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Printed from https://www.writing.com/main/books/item_id/1467972-My-Saga-with-Leukemia
by JudyB
Rated: E · Book · Experience · #1467972
My experiences of diagnosis/treatment of cancer
A day by day journey of my walk down Cancer Road.
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May 23, 2009 at 1:24am
May 23, 2009 at 1:24am
The beginning of March I was scheduled for lab to get the catheter inserted to collect my stem cells. As I always do with invasive procedures, I made sure I told the doctor I wanted some sedation before the procedure. I have no doubt they would want some if it were it were being done to them. I must admit that I was rather surprised and shocked when instead of giving me a sedative directly into my IV line, they instead gave me three injections in my neck. The procedure was explained to me...a small incision would be made in my upper chest, a large but flexible tube would be threaded into my artery ... which would be connected to a machine that would work just like a dialysis machine, causing my blood to circulate through the machine and back into my body while it collected my stem cells for five to six hours for each of two days.

Before being hooked up to the machine that first day, I used the bathroom and took a moment to find out why it was so uncomfortable and painful to move my head to the right or left. The tube that had been inserted was uncomfortable, but it was the two relatively large, plastic butterfly clips that were attached to "something" below the incision site that bothered me the most. In part I was afraid to move for fear of dislodging something and needing to get the insertion procedure done over again.

Thankfully for the two days I had to endure it, all was well AND best of all, the doctor came in to see me on the morning of the 2nd day to announce they had collected way more stem cells than they could ever had hoped for. They are now frozen and will be good for a whopping ten years in the event I need a stem cell transplant.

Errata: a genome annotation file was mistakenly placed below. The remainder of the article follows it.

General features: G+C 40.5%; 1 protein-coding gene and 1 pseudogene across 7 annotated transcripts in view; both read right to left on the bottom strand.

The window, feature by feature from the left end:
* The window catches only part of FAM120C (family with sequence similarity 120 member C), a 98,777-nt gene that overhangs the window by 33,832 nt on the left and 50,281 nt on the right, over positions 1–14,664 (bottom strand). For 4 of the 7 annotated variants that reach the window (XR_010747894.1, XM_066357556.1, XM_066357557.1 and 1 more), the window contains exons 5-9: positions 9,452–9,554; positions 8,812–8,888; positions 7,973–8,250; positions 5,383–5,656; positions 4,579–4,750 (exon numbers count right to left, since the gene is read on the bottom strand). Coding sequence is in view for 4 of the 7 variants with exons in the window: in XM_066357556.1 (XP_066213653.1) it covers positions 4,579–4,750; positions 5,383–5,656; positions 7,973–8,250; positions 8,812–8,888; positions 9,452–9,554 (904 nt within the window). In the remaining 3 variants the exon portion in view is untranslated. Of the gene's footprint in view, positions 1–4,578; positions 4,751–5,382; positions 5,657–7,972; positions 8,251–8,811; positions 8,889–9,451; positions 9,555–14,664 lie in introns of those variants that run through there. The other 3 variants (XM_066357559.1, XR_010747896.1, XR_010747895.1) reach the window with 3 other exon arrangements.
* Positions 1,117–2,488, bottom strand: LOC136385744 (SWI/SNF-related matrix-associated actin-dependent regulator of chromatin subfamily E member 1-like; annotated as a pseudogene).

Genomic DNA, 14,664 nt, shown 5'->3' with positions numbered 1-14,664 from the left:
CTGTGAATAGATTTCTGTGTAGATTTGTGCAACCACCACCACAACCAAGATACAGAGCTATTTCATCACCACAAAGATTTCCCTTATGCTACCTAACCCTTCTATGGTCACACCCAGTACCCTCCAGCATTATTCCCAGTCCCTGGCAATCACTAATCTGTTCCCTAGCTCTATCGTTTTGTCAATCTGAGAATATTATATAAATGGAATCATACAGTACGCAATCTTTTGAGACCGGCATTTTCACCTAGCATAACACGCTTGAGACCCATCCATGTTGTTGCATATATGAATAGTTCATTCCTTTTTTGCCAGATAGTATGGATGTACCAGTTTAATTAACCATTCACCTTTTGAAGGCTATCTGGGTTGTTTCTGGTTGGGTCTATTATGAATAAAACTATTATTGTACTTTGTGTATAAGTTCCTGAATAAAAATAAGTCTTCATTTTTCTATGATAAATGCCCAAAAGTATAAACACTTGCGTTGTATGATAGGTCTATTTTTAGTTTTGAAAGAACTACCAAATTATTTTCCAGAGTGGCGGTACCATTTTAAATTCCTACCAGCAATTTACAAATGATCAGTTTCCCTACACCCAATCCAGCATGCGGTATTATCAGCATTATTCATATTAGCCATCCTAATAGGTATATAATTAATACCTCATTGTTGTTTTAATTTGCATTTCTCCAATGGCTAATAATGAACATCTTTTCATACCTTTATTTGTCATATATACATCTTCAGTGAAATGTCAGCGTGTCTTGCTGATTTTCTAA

March 28, 2009 at 11:10pm
March 28, 2009 at 11:10pm
With the chemo finally completed, I once again moved to the cancer lodge and just made daily trips to the hospital lab for blood work, etc. Because the doctor wanted me to have my stem cells collected, they doubled up the growth shots so I would recover from the chemo quicker than usual.

The shots really did boost my recovery and a week later I was scheduled for an exam with the transplant doctor who would oversee my stem cell collection. The day I met him, I was very disappointed. He was a very "negative" individual and the first words out of his mouth were, "I have a lot of doubt that you'll have enough stem cells to do a collection. You'll probably have to come back in a few months after you have more."

OK, so I'm 62, they don't expect things to recover as quickly, but I have been physically active my entire life and to hear him talk so negatively really caught me by surprise.

I was discouraged for days but was pleasantly surprised to learn a week later that after a test was conducted to see how many stem cells I was producing, the collection was declared to be a "go!"

March 28, 2009 at 11:01pm
March 28, 2009 at 11:01pm
Somehow, knowing this would be my last hospital stay, I was more upbeat about getting the final round of chemo started so I could get back home the next month and begin to live my life again!

Good news awaited me that my last bone marrow test showed that my faulty chromosome was normal and I was indeed in a full remission. The final round of chemo would hopefully keep it that way for a long time.